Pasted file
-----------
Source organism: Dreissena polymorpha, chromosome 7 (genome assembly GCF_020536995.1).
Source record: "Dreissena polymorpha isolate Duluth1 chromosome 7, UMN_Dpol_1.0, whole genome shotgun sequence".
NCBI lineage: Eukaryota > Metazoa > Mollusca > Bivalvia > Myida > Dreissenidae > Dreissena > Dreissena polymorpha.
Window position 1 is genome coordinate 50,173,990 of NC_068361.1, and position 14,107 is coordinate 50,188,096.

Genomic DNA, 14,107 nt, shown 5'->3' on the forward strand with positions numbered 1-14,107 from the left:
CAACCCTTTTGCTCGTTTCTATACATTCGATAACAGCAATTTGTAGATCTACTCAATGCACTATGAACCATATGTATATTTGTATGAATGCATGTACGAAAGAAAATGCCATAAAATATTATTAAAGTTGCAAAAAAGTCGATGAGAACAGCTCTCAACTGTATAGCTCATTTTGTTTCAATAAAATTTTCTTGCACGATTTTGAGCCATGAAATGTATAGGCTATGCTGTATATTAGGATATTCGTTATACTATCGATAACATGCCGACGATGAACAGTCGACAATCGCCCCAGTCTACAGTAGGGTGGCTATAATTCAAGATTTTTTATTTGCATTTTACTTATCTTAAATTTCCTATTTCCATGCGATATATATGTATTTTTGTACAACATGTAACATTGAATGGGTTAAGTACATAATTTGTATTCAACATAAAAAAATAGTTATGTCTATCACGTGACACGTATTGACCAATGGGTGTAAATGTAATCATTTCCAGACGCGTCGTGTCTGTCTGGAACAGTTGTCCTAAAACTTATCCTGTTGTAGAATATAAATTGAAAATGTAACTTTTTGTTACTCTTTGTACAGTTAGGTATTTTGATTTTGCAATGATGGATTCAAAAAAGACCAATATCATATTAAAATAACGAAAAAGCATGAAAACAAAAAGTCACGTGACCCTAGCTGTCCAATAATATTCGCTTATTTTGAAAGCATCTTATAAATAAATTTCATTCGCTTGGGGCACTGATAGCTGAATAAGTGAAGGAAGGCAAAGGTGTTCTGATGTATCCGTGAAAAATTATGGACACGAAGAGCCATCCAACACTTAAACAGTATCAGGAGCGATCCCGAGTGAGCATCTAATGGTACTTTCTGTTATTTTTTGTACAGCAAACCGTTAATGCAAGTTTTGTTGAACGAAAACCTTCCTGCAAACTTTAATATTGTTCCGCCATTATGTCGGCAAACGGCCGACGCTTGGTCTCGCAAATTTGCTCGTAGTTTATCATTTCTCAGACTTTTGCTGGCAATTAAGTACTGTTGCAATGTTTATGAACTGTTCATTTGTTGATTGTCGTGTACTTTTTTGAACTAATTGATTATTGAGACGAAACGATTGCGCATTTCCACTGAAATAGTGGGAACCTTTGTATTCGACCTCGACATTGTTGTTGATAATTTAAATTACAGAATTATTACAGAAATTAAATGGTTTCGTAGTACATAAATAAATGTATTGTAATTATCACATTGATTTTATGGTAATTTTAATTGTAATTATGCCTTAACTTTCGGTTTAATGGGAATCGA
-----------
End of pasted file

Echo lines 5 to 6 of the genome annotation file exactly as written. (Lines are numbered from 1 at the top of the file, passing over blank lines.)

Genomic DNA, 14,107 nt, shown 5'->3' on the forward strand with positions numbered 1-14,107 from the left:
CAACCCTTTTGCTCGTTTCTATACATTCGATAACAGCAATTTGTAGATCTACTCAATGCACTATGAACCATATGTATATTTGTATGAATGCATGTACGAAAGAAAATGCCATAAAATATTATTAAAGTTGCAAAAAAGTCGATGAGAACAGCTCTCAACTGTATAGCTCATTTTGTTTCAATAAAATTTTCTTGCACGATTTTGAGCCATGAAATGTATAGGCTATGCTGTATATTAGGATATTCGTTATACTATCGATAACATGCCGACGATGAACAGTCGACAATCGCCCCAGTCTACAGTAGGGTGGCTATAATTCAAGATTTTTTATTTGCATTTTACTTATCTTAAATTTCCTATTTCCATGCGATATATATGTATTTTTGTACAACATGTAACATTGAATGGGTTAAGTACATAATTTGTATTCAACATAAAAAAATAGTTATGTCTATCACGTGACACGTATTGACCAATGGGTGTAAATGTAATCATTTCCAGACGCGTCGTGTCTGTCTGGAACAGTTGTCCTAAAACTTATCCTGTTGTAGAATATAAATTGAAAATGTAACTTTTTGTTACTCTTTGTACAGTTAGGTATTTTGATTTTGCAATGATGGATTCAAAAAAGACCAATATCATATTAAAATAACGAAAAAGCATGAAAACAAAAAGTCACGTGACCCTAGCTGTCCAATAATATTCGCTTATTTTGAAAGCATCTTATAAATAAATTTCATTCGCTTGGGGCACTGATAGCTGAATAAGTGAAGGAAGGCAAAGGTGTTCTGATGTATCCGTGAAAAATTATGGACACGAAGAGCCATCCAACACTTAAACAGTATCAGGAGCGATCCCGAGTGAGCATCTAATGGTACTTTCTGTTATTTTTTGTACAGCAAACCGTTAATGCAAGTTTTGTTGAACGAAAACCTTCCTGCAAACTTTAATATTGTTCCGCCATTATGTCGGCAAACGGCCGACGCTTGGTCTCGCAAATTTGCTCGTAGTTTATCATTTCTCAGACTTTTGCTGGCAATTAAGTACTGTTGCAATGTTTATGAACTGTTCATTTGTTGATTGTCGTGTACTTTTTTGAACTAATTGATTATTGAGACGAAACGATTGCGCATTTCCACTGAAATAGTGGGAACCTTTGTATTCGACCTCGACATTGTTGTTGATAATTTAAATTACAGAATTATTACAGAAATTAAATGGTTTCGTAGTACATAAATAAATGTATTGTAATTATCACATTGATTTTATGGTAATTTTAATTGTAATTATGCCTTAACTTTCGGTTTAATGGGAATCGA